(1) such appointment is in the interests of creditors, any equity security holders, and other interests of the estate; or

 (2) the debtor’s fixed, liquidated, unsecured debts, other than debts for goods, services, or taxes, or owing to an insider, exceed $5,000,000. 

The parties disputed whether § 1104(c)(2) is mandatory or discretionary. The US Trustee argued that the use of “shall” is mandatory, while Cornerstone argued that the statute permitted the bankruptcy judge to exercise discretion when a US Trustee requested an Examiner.  The Court agreed with the US Trustee:

On its face, the statute appears to require the appointment of an examiner if certain requirements are met. The only appellate court to consider the question reached the same conclusion as this court, explaining that “[t]he provision plainly means that the bankruptcy court ‘shall’ order the appointment of an examiner when the total fixed, liquidated, unsecured debt exceeds $5 million, if the U.S. trustee requests one.”  Morgenstern v. Revco D. S., Inc. (In re Revco, D. S., Inc.), 898 F.2d 498, 500-01 (6th Cir.1990). Furthermore, every district court and nearly every bankruptcy court that has confronted the question has also read the provision to be mandatory on its face…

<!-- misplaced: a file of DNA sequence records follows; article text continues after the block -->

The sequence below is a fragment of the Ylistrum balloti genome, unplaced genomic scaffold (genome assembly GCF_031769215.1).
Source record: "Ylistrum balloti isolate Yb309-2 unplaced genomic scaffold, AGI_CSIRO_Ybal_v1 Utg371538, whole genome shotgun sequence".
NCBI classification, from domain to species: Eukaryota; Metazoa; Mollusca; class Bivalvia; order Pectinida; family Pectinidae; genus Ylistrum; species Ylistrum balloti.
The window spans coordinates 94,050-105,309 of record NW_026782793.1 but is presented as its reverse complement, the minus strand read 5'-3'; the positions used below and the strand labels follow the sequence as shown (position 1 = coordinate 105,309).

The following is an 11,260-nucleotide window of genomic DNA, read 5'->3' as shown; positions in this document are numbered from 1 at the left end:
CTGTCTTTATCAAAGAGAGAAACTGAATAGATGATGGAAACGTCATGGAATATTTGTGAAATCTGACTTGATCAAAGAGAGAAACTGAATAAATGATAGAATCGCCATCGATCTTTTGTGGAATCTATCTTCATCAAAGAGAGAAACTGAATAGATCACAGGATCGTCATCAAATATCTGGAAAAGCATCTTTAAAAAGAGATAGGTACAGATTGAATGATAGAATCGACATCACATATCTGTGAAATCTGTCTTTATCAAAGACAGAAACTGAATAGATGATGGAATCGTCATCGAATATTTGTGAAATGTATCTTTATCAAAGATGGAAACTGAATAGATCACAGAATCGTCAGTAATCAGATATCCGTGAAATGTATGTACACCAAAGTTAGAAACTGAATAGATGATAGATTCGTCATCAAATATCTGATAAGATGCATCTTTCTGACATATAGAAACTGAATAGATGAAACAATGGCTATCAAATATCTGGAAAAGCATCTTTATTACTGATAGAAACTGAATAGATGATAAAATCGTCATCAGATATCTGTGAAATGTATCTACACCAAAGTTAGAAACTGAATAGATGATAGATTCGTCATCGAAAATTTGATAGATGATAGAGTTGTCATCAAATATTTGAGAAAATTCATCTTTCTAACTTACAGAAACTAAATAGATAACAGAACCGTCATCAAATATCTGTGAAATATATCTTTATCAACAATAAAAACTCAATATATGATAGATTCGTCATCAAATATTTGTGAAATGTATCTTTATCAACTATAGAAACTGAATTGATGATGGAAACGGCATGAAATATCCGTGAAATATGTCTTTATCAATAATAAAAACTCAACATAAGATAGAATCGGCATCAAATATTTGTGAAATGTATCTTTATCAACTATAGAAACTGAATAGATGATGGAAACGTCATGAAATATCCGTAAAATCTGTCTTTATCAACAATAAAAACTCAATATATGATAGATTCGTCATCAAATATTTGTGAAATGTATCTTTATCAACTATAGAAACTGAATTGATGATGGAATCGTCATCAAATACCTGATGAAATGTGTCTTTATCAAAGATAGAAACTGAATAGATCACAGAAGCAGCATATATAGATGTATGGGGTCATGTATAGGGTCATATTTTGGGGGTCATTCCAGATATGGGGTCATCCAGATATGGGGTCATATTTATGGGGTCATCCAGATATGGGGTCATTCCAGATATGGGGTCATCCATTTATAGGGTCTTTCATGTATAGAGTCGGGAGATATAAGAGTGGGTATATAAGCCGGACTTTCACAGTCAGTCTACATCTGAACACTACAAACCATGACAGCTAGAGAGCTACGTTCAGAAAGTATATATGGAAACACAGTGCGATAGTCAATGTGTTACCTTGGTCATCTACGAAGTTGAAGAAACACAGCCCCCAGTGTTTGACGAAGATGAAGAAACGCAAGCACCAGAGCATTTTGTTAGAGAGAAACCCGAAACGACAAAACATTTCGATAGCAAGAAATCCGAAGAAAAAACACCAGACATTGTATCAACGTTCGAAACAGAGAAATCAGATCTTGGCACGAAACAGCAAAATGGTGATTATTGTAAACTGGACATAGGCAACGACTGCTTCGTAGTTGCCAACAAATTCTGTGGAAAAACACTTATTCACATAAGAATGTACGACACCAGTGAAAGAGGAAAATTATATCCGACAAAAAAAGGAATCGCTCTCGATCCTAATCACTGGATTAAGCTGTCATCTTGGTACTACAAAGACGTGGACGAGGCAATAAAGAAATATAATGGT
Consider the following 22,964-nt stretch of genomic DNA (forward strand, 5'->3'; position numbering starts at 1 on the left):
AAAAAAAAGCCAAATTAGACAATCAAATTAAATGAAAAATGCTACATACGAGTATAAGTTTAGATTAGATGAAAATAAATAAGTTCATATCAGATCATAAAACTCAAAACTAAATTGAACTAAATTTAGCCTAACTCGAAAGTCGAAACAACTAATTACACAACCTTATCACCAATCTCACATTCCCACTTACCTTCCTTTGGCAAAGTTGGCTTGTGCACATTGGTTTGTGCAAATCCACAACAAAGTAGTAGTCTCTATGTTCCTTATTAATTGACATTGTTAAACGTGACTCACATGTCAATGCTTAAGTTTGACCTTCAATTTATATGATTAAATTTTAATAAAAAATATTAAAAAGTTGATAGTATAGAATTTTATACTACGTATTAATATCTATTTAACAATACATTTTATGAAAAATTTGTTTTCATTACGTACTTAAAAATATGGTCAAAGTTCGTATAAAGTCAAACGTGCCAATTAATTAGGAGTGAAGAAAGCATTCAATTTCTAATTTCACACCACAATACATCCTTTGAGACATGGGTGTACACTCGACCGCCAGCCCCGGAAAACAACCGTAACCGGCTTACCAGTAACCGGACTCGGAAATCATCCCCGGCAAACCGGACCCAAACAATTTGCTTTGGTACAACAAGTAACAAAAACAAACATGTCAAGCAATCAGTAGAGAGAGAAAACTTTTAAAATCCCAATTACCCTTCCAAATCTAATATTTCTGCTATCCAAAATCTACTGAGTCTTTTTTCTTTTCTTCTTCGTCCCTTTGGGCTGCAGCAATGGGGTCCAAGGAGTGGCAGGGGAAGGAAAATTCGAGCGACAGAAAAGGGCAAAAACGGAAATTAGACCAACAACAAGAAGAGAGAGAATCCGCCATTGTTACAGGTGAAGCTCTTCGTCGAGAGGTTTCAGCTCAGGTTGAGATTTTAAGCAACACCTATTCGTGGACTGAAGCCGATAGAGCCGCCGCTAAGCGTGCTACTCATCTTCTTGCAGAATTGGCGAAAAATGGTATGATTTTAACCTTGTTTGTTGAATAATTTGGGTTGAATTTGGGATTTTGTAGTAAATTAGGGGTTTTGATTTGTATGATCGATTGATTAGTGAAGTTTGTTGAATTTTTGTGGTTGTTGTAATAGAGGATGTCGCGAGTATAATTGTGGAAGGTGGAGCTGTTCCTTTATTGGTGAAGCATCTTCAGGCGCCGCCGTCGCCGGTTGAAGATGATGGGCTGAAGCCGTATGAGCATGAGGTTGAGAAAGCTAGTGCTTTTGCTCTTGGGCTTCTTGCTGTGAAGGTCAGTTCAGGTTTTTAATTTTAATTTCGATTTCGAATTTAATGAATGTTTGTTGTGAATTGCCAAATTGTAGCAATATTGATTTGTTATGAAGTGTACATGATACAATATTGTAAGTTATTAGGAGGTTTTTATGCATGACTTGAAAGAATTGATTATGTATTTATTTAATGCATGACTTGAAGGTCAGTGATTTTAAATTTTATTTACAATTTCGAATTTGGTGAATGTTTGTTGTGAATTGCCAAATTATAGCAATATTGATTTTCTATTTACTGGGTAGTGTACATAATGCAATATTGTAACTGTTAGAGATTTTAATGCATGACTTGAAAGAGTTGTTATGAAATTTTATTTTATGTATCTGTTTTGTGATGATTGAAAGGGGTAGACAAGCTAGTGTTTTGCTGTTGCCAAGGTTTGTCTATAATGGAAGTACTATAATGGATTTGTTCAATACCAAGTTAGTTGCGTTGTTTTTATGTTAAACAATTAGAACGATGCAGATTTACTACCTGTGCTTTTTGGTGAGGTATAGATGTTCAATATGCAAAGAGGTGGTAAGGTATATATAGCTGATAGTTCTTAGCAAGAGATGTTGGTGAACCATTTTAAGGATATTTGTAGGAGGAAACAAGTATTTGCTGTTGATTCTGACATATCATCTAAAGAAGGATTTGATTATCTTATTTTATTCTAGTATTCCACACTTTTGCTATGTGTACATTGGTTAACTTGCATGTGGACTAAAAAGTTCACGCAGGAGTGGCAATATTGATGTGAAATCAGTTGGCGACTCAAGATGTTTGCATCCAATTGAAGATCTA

Because “the meaning of statutory language, plain or not, depends on context,” the court must consider the text of § 1104(c) (2) in light of § 1104 as a whole… Such a contextual analysis only strengthens the court’s conviction; the mandatory nature of § 1104(c)(2) is particularly clear when compared with the discretionary nature of § 1104(c)(1). Whereas § 1104(c)(1) predicates the appointment of an examiner on the court’s determination that it is in the “interests of creditors, any equity security holders, and other interests of the estate,” § 1104(c)(2) only requires the debtor’s fixed, liquidated, unsecured debts to exceed $5,000,000. “A provision for discretionary appointment, where the court is to consider the interests of parties in making its own determination whether an examiner is necessary, followed by a provision that only considers whether a dollar criterion has been satisfied, is conclusive that the second provision is compelling on the court.”…